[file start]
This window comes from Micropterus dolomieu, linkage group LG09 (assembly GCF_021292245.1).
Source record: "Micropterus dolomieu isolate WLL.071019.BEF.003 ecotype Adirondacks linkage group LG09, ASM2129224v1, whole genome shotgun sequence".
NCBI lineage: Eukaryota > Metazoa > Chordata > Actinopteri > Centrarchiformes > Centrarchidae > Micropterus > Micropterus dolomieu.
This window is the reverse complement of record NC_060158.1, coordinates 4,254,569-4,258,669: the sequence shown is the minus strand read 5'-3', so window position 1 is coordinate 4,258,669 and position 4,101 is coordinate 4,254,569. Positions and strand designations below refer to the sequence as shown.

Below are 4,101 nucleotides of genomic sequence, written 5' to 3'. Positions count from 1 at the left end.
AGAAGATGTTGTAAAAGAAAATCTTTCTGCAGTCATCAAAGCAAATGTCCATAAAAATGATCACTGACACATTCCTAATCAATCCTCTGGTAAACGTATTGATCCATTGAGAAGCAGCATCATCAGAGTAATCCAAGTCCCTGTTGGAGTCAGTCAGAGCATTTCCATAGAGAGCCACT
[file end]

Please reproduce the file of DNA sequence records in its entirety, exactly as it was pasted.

This window comes from Micropterus dolomieu, linkage group LG09 (assembly GCF_021292245.1).
Source record: "Micropterus dolomieu isolate WLL.071019.BEF.003 ecotype Adirondacks linkage group LG09, ASM2129224v1, whole genome shotgun sequence".
NCBI lineage: Eukaryota > Metazoa > Chordata > Actinopteri > Centrarchiformes > Centrarchidae > Micropterus > Micropterus dolomieu.
This window is the reverse complement of record NC_060158.1, coordinates 4,254,569-4,258,669: the sequence shown is the minus strand read 5'-3', so window position 1 is coordinate 4,258,669 and position 4,101 is coordinate 4,254,569. Positions and strand designations below refer to the sequence as shown.

Below are 4,101 nucleotides of genomic sequence, written 5' to 3'. Positions count from 1 at the left end.
AGAAGATGTTGTAAAAGAAAATCTTTCTGCAGTCATCAAAGCAAATGTCCATAAAAATGATCACTGACACATTCCTAATCAATCCTCTGGTAAACGTATTGATCCATTGAGAAGCAGCATCATCAGAGTAATCCAAGTCCCTGTTGGAGTCAGTCAGAGCATTTCCATAGAGAGCCACT